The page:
Lesson Nine: ‘Patience and Creativity’
Matilda’s new favourite past time is to make castles. To build them here….to build them there…to build them everywhere!
This means finding all the blankets and cushions in sight and fashioning them into some type of cavern. She begins her task by busily dragging every toy from around the house towards the construction site. She fossicks about picking up toys, blanets, cushions, shoes, jewellery. until every crevice and crack of the castle is blocked with anything from Dora figurines, teddies and hair ties as mortar for the space.
I am patient. I watch her pulling toys from her room out to the lounge.
I watch her pulling cushions and blocks from the lounge down the hall to her room.
Once, she even blocked our hall with a construction that was mainly scaffolded from a hat box and a stool…..it was hard to get to the bathroom or bedroom that night as every movement of a tutu or shoe in the way was ‘destroying her castle’!
I watch her and marvel at her creativity and ponder her future career choices, possibly in Architecture. I don’t mind the mess, I enjoy the process…and I sit and admire. Although I know that later when she goes to bed, we will have a big task ahead as we dismantle the structure and unpack the clutter remaining.
I allow her this indulgence as she is continuously confronted with my complicated health problems, which often means we spend a lot of time at home. I worry about the effects of having an ill Mum on such a vivacious child – I don’t want to deflate her happiness.
Most of the time I get by with heat packs and rest, and going to bed early. Although, when I have a flare up of pain or other intrusive symptoms, I cannot just take myself to the closest emergency. My history is so convoluted that I need to wait to see my specialists in a hospital almost an hour away, who will need to formulate a new plan. That is the best, although often painful approach.
A few weekends ago I had a bad episode of chronic pain. I should have gone to hospital, but the thought of waiting eight hours to be seen and ‘wasting’ that time away from my girls, when I can just wait to see my doctors and have a clear plan organized with an admittance planned meant I suffered at home with the pain relief on hand. Patiently.
Sometimes my determination to wait it out, means that I am often not the easiest person to live with and can be a bit short with my hubby, and easily overwhelmed.
Being patient as you watch your house being converted into a castle helps me to be patient in other areas of my life.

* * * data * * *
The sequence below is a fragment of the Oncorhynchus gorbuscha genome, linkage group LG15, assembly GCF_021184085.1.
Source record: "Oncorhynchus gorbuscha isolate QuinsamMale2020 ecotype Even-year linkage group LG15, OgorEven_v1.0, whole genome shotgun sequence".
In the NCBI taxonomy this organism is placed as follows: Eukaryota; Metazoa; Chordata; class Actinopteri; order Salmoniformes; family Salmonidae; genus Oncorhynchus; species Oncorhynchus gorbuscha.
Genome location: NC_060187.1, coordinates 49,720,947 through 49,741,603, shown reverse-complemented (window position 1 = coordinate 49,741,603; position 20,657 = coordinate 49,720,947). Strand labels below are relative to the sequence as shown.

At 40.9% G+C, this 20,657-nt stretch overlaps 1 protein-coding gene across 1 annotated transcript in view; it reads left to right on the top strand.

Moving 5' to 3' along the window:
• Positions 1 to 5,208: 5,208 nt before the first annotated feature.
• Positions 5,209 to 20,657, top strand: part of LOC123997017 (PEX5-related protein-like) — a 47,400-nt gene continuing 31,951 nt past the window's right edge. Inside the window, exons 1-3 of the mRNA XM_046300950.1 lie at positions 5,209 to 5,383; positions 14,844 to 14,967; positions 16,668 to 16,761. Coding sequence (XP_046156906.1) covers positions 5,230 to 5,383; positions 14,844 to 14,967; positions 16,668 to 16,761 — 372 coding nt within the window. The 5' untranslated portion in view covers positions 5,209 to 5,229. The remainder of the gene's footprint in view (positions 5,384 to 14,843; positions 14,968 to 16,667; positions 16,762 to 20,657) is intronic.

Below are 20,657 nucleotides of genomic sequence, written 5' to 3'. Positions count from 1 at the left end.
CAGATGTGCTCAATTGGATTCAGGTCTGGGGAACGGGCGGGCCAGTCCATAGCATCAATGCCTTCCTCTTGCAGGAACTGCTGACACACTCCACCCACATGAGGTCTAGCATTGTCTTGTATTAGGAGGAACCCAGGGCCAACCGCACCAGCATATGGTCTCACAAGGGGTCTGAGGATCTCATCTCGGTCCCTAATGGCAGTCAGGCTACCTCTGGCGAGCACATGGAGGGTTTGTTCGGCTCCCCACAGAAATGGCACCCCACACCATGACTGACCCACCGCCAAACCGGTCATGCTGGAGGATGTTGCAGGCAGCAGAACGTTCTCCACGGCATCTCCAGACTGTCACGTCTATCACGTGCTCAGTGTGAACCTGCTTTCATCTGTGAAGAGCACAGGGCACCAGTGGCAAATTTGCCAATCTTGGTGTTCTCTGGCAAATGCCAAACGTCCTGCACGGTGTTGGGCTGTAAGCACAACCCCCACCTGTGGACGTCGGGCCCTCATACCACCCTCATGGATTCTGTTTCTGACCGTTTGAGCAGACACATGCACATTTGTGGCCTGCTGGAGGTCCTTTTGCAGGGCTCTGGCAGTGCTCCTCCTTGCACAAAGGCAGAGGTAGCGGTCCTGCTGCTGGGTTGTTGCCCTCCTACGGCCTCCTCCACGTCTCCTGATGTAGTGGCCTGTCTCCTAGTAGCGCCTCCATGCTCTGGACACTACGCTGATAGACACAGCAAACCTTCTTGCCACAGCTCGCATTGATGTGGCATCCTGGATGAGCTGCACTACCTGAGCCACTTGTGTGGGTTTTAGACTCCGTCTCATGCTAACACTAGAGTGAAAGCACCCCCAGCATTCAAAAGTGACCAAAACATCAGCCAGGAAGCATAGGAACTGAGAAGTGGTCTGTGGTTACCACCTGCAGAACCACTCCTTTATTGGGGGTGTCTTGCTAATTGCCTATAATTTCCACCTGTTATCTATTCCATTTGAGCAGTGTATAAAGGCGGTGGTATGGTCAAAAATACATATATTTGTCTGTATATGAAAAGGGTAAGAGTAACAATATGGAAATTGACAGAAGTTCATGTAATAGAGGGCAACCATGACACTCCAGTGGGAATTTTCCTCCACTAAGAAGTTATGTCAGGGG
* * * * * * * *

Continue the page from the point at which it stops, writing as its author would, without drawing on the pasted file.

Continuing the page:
Although this past month, I just couldn’t wait it out any longer and I needed to take myself off to emergency. There was a plan outlined for the following friday but I had an acute problem arise over the weekend and by wednesday I was a walking zombie barely managing to speak or sit down.
Having children means also accepting when you can no longer be the Mum or wife you want to be. It sometimes means taking yourself out of the picture to get some rest and recover – rather than drag everyone into your web of pain and tears.
Knowing that my girls are so well looked after by my Mum and my darling hubby when I’m sick helps me to give into that decision much easier, but I feel that I am less a person when I have to admit defeat to pain, and voluntarily take myself away from them. I feel such a useless Mum and wife, but this is who I am as a result of the ravages on my body by having my beautiful children.
Having castles in your house shows you the beautiful potential of empty baskets and boxes as they can bear the weight of your castle. Being stuck indoors doesn’t become boring, but rather a way to redo our play area to make it ‘cosy and rosy’ for ‘bubba and Mama’. I have no idea where Matilda picked up this expression, but she loves using it, and puts on a bit of a Yorkshire accent when she does. I don’t know if the voice is an affectation picked up by my (Yorkshire) grandparents, or our Yorkshire cousins who we infrequently skype and stayed with for a few weeks last year. Then again, it could have emerged from something more meaningless via the television through ‘Peppa Pig or ‘Little Princess’ – adored shows in our house.
I am beginning to think that I am writing less about lessons for my girls but rather lessons from them. Matilda sometimes seems three going on fifteen with the kindness and patience she shows towards us. Then there will suddenly be the tornado of a three year old tantrum. At other times, she is my little baby who cuddles into my arms with her ‘num’ (dummy) and ‘Percy’ (Miffy comforter) and falls asleep against my head. I cradle her and kiss her on my favourite part of her which is that little chubby, delicate, soft bit of skin under her neck….and I breathe her in.
As a girl, I used to stretch out on my trampoline and search the clouds for castles in the sky…now I watch my girls building theirs and feel a love in my soul I never knew possible.